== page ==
2. Dodgy airplanes
3. Malaria
4. Snakes
5. Mines
6. UXO

in that order.

Security, obviously, should be in there; the risk varies on where you are (Laos – no problem, Africa – OK if you’re careful, Iraq – not so much fun anymore).

We don’t get many ex-ATs in Mine Action (naff term I know, but that’s what it’s called). Don’t know why, maybe most of them take IT jobs or get commissioned. Perhaps they go straight for the commercial sector– dunno, don’t care, I’m not recruiting.

We get a lot of ex-RE. Technically they’re not great, they tend to be stuck with the very basics they learned on Combat Demolitions and won’t budge from that. However, they bring other skills like man-management (mine clearance relies a lot on people doing what they’re told, when they’re told to do it), field engineering (useful if you’re setting up camps, making roads etc.) and basic common sense. We also get quite a few ex-Infantry officers, who’ve followed the HALO route in.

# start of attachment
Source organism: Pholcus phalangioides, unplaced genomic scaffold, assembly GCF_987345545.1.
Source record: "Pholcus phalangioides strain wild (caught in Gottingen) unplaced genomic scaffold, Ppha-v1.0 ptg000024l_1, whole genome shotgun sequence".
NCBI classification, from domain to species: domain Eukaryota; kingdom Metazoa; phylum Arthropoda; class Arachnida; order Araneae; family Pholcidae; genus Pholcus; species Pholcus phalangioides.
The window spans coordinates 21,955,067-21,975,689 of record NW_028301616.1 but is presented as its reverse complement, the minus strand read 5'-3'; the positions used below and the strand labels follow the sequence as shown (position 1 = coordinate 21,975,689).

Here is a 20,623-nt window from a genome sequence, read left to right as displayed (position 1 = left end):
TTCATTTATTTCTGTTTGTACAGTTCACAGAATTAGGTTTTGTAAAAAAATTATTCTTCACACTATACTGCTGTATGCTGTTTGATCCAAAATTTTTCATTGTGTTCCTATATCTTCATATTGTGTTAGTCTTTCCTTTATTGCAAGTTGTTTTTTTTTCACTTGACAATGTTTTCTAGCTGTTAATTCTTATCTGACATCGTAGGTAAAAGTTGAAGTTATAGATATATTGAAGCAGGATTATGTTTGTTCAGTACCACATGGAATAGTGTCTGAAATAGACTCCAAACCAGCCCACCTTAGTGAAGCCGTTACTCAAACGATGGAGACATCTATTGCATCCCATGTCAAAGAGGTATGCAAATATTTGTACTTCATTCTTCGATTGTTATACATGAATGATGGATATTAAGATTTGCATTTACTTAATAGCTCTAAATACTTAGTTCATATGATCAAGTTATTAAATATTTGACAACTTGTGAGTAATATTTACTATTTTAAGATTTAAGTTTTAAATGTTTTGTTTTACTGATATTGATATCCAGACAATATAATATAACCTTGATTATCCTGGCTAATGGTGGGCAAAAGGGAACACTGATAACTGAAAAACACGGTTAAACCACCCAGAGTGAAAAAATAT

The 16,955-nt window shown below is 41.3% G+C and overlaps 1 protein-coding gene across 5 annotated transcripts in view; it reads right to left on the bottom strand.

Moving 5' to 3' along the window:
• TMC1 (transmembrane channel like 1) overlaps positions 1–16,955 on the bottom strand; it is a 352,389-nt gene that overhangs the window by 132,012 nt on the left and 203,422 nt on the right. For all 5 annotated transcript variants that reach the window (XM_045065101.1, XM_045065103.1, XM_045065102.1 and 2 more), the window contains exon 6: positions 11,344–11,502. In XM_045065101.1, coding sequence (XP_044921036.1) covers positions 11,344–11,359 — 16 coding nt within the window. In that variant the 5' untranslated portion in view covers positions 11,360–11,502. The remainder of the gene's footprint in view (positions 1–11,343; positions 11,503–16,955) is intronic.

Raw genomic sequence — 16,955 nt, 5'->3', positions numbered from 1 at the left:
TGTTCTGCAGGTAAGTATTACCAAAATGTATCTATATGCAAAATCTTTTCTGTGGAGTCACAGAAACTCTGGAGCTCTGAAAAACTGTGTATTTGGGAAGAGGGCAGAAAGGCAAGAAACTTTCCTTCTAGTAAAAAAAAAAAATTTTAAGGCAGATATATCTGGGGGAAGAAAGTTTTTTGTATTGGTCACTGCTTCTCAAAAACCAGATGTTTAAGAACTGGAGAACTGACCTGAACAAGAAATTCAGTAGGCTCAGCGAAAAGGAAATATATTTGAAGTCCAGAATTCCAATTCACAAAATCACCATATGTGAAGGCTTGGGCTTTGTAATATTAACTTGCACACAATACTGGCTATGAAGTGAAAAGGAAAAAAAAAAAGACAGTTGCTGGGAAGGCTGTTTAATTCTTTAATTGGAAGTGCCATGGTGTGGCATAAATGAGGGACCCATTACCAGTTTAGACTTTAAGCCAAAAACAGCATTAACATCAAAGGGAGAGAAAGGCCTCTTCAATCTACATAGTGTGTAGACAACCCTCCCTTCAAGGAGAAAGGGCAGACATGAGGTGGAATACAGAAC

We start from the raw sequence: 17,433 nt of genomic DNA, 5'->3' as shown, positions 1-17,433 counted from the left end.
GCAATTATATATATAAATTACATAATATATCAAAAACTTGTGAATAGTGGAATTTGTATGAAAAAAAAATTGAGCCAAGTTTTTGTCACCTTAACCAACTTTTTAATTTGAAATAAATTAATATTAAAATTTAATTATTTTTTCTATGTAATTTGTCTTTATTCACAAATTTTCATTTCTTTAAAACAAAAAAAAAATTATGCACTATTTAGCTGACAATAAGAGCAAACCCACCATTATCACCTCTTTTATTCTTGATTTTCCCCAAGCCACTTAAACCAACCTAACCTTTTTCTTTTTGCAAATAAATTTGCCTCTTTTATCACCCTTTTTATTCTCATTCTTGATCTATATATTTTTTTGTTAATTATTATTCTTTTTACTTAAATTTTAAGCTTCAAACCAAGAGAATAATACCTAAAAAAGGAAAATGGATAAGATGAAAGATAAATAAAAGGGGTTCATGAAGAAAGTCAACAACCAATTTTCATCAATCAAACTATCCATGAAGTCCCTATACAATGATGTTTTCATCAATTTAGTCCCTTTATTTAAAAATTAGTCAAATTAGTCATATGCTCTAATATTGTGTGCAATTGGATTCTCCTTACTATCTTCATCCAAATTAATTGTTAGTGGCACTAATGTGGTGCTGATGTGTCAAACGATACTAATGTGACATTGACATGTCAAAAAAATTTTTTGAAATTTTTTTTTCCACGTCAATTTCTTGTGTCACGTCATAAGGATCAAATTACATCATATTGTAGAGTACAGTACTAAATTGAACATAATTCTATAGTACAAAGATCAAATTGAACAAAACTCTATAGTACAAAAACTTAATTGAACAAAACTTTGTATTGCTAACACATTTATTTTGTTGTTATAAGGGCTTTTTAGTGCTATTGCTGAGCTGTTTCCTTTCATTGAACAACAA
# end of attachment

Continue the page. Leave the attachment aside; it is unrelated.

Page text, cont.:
Bit of advice

If I was still in the Army, and knew I was going into Mine Action when I left, I’d start reading up on it. Good places to start are:

IMAS: Guidelines for writing national standards and SOPs – bit dry, but gives you an idea of the extent of what’s involved (bit more than pointy sticks)

GICHD: (Geneva International Centre for Humanitarian Demining – check out the publications, they’re really well written)

“James Madison University” – publishes the Journal of Mine Action (not great – more: “What RONCO's doing this week” or "I want a job doing sod-all but writing essays about Mine Action, and this is the first step towards getting it" type articles but useful light reading). To their credit though, they host ORDATA, which is a useful resource for UXO Identification.

You’ll also pick up a few other links from these, that might be useful.

Mine Action has its own web forum, run by MgM (Menschen Gegen Minen). It’s not great, has gone very quiet recently, and sometimes degenerates into virtual-handbag-throwing (though not so much nowadays). It does however post vacancy notices.

Hope that helps. That’s my good deed done for today; sense a warm-and-fuzzy feeling coming on already (but then it’s freaking hot where I am now).

.